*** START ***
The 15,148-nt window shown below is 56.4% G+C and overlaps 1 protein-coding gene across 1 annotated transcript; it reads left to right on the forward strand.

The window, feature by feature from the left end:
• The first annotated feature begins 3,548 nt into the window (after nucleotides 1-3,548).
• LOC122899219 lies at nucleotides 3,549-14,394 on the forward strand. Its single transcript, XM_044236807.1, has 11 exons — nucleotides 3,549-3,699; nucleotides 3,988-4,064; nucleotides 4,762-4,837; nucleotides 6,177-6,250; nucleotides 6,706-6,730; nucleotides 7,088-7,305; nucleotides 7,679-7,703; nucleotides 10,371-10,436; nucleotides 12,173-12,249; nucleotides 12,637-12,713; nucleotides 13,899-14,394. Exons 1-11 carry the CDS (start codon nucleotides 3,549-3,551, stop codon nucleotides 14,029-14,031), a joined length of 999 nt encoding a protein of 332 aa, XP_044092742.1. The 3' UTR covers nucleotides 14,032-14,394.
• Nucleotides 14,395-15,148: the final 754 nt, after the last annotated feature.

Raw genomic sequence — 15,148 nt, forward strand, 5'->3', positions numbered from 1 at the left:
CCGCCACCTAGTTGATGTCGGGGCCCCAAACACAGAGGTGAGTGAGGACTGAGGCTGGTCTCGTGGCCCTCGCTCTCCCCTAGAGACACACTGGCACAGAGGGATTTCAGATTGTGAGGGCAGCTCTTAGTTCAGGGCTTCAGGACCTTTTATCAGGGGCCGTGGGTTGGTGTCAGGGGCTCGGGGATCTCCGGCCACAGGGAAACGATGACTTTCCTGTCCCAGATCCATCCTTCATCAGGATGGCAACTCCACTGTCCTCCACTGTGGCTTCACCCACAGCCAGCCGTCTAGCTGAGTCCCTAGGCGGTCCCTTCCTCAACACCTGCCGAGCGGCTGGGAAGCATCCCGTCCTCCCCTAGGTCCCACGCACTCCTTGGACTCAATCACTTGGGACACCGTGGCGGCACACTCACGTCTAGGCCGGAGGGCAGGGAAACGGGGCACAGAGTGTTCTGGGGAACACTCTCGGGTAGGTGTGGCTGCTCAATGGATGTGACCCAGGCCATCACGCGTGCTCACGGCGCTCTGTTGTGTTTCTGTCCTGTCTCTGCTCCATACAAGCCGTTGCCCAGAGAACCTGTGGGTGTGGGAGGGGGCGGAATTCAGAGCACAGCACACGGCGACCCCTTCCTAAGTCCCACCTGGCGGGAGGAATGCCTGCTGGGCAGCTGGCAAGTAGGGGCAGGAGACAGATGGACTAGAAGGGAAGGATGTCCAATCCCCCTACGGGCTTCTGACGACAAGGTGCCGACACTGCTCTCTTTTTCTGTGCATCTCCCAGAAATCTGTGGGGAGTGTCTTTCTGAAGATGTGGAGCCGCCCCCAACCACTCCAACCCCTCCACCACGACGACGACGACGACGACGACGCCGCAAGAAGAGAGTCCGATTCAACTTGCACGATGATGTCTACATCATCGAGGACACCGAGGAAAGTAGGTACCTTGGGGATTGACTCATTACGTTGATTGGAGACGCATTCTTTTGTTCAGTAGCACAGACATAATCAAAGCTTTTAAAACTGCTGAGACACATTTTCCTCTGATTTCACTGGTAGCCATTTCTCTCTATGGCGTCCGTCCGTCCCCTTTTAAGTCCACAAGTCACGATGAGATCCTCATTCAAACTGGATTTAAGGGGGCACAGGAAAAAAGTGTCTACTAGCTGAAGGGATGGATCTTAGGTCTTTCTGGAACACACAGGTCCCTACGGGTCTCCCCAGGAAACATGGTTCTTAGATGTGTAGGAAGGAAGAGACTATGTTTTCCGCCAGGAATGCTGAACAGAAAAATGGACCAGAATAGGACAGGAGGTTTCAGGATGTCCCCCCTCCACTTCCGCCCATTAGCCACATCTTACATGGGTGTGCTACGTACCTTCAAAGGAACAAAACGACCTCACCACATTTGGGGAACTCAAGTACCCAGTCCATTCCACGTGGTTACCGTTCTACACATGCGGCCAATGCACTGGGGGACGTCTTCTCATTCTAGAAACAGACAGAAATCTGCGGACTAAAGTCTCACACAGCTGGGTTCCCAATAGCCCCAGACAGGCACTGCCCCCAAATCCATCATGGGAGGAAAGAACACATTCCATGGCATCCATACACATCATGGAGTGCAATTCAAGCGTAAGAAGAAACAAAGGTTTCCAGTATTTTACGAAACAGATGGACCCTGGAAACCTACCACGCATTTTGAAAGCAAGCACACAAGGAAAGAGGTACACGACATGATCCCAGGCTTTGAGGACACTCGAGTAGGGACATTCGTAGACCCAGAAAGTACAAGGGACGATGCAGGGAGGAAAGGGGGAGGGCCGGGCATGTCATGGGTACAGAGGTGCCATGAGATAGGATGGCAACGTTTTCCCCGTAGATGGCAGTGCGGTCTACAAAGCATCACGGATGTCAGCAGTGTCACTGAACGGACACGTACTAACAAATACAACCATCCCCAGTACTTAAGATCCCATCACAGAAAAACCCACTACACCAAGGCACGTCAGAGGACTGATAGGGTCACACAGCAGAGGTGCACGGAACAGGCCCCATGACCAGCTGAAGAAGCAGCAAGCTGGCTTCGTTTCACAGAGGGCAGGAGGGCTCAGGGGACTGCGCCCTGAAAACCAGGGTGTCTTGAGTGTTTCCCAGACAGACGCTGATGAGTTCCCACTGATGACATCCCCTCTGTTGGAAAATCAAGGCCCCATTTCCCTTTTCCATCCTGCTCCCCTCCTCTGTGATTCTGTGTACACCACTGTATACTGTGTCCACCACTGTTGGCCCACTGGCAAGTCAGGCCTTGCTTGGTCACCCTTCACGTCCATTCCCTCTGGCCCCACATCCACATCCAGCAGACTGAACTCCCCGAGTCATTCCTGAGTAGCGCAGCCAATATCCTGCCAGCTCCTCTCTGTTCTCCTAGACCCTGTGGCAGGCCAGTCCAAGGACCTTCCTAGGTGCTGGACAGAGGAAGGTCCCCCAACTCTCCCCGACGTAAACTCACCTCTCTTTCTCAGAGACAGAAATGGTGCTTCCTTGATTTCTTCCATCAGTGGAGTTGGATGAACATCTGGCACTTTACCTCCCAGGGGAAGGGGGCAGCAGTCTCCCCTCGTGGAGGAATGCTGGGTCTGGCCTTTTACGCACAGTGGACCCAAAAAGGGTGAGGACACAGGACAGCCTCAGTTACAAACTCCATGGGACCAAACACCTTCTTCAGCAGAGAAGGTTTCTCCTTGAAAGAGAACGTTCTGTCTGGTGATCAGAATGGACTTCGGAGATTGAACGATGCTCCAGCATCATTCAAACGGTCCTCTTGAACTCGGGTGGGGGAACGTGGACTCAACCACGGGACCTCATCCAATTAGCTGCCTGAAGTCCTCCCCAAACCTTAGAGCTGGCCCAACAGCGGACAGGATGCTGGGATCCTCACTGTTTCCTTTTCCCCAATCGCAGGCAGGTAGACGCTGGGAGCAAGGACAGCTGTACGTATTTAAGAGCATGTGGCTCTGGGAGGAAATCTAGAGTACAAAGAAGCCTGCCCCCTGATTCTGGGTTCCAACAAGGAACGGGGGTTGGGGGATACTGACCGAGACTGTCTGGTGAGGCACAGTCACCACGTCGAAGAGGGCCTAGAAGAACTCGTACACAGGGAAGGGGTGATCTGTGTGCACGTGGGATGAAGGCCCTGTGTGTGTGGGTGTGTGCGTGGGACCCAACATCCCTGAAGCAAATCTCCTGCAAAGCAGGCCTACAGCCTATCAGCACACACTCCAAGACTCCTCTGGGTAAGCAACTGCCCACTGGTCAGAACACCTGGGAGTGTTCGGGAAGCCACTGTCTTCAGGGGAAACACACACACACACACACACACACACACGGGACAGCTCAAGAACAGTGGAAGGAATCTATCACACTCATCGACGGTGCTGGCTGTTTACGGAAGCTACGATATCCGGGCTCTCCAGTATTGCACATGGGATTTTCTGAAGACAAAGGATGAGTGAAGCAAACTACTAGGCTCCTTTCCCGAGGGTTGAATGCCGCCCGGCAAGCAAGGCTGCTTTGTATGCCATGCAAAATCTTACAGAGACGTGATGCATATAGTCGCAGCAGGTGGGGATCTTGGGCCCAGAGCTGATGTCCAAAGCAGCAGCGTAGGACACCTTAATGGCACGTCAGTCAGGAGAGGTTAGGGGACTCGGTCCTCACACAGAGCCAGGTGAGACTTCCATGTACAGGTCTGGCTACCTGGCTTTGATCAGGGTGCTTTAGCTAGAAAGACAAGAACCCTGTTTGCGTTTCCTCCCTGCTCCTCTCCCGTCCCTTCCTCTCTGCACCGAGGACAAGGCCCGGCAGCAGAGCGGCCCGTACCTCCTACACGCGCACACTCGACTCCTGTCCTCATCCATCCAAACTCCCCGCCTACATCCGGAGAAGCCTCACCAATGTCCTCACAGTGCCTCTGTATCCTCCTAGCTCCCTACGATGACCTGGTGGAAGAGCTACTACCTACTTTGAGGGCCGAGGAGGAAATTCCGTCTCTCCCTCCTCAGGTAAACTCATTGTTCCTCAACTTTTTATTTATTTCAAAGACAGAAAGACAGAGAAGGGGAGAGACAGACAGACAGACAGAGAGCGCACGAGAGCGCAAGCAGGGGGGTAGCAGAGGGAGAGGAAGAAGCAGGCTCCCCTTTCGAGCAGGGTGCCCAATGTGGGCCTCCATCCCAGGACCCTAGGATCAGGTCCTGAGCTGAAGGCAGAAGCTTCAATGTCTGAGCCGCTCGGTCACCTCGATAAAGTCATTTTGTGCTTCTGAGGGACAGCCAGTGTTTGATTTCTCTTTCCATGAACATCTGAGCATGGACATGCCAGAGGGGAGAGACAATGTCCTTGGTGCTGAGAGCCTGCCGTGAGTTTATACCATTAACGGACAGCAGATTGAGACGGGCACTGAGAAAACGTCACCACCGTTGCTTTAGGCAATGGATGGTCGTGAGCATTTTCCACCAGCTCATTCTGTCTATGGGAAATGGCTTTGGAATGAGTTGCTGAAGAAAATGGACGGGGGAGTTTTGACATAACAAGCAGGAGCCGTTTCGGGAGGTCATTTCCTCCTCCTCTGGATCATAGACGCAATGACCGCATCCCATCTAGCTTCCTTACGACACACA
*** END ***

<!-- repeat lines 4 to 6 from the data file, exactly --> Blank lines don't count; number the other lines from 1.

• LOC122899219 lies at nucleotides 3,549-14,394 on the forward strand. Its single transcript, XM_044236807.1, has 11 exons — nucleotides 3,549-3,699; nucleotides 3,988-4,064; nucleotides 4,762-4,837; nucleotides 6,177-6,250; nucleotides 6,706-6,730; nucleotides 7,088-7,305; nucleotides 7,679-7,703; nucleotides 10,371-10,436; nucleotides 12,173-12,249; nucleotides 12,637-12,713; nucleotides 13,899-14,394. Exons 1-11 carry the CDS (start codon nucleotides 3,549-3,551, stop codon nucleotides 14,029-14,031), a joined length of 999 nt encoding a protein of 332 aa, XP_044092742.1. The 3' UTR covers nucleotides 14,032-14,394.
• Nucleotides 14,395-15,148: the final 754 nt, after the last annotated feature.

Raw genomic sequence — 15,148 nt, forward strand, 5'->3', positions numbered from 1 at the left: